Mean Words and a Garden of Forgiveness

by Dianne White on January 24, 2013

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THE FORGIVENESS GARDEN by Lauren Thompson, illustrated by Christy Hale

Recently, I read that Desmond Tutu, when asked who should serve on the Truth and Reconciliation Committee of South Africa, said it should be those who were victims, those whose lives had been torn apart. But key to their selection, those chosen must be ones who had not stayed victims, rather had forgiven their oppressors.  These words rang in my ears as I read THE FORGIVENESS GARDEN.

Inspired by the original Garden of Forgiveness in Beirut, Lebanon, THE FORGIVENESS GARDEN is the story of a journey. From the flap copy: “Hate had happened. Revenge had happened. And that inspired more hate and more calls for revenge. But this time, a young girl decided to try something different…”

It’s true that as I read the story of the young Vayam girl, Sama, and the Gamte boy, Karune, who had hurled the stone that injured her, I questioned Sama’s softened and suddenly empathetic heart. But this is a parable, after all, and I believe it can be a very helpful tool for teachers and parents searching for books they might use to talk about conflict, diversity, differences, and how each one of us has a responsibility to consider putting those differences aside.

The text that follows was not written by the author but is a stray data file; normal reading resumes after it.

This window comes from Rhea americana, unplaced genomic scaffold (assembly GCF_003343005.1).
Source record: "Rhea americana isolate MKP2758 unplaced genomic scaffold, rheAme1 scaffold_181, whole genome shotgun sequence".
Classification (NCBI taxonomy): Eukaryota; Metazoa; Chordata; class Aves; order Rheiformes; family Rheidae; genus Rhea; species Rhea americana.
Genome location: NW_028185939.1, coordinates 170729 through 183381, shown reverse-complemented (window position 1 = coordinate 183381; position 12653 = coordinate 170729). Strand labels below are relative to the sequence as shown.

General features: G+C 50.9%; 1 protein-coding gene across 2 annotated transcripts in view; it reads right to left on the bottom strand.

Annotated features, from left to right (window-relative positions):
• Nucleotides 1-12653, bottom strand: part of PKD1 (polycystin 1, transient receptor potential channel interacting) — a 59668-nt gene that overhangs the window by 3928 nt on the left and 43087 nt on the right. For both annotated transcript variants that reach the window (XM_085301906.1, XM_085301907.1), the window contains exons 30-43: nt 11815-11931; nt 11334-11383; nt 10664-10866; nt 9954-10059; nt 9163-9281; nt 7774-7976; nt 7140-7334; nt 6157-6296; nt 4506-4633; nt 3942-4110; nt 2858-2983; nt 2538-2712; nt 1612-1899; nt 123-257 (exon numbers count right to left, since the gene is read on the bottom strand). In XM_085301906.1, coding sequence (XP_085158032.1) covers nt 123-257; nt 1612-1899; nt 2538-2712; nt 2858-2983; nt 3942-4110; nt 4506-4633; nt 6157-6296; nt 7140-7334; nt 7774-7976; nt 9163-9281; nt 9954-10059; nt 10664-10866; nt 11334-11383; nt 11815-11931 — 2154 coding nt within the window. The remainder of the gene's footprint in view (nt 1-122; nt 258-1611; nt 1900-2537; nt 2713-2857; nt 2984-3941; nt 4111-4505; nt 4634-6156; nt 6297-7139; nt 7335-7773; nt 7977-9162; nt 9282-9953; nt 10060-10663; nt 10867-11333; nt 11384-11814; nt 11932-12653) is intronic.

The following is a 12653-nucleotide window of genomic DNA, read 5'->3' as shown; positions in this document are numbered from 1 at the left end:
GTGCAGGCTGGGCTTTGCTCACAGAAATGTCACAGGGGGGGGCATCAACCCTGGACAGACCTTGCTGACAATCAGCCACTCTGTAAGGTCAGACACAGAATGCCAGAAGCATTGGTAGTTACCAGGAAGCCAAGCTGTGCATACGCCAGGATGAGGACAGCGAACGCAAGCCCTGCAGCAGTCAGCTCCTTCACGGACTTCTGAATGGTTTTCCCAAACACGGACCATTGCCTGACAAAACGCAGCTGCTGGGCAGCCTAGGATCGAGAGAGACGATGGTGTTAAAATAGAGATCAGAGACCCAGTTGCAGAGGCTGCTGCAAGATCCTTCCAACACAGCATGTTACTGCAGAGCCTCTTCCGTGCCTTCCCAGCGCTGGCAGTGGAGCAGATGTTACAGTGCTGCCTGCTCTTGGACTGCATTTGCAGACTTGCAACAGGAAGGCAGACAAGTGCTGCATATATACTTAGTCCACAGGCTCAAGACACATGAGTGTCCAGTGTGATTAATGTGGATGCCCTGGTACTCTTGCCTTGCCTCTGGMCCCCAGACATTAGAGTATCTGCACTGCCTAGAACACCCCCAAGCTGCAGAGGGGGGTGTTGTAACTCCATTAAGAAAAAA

Desmond and the Very Mean Word

DESMOND AND THE VERY MEAN WORD by Archbishop Desmond Tutu and Douglas Carlton Abrams, illustrated by A. G. Ford (Candlewick, 2013)

I only just learned of Desmond and the Very Mean Word, so I’ve not had time to read the book in its entirety. But the “Look Inside” feature HERE and the description from Candlewick lead me to believe it would compliment THE FORGIVENESS GARDEN very nicely.

What books do you like to use with children when talking about conflict, differences of opinion, and considering the possibility of forgiveness?

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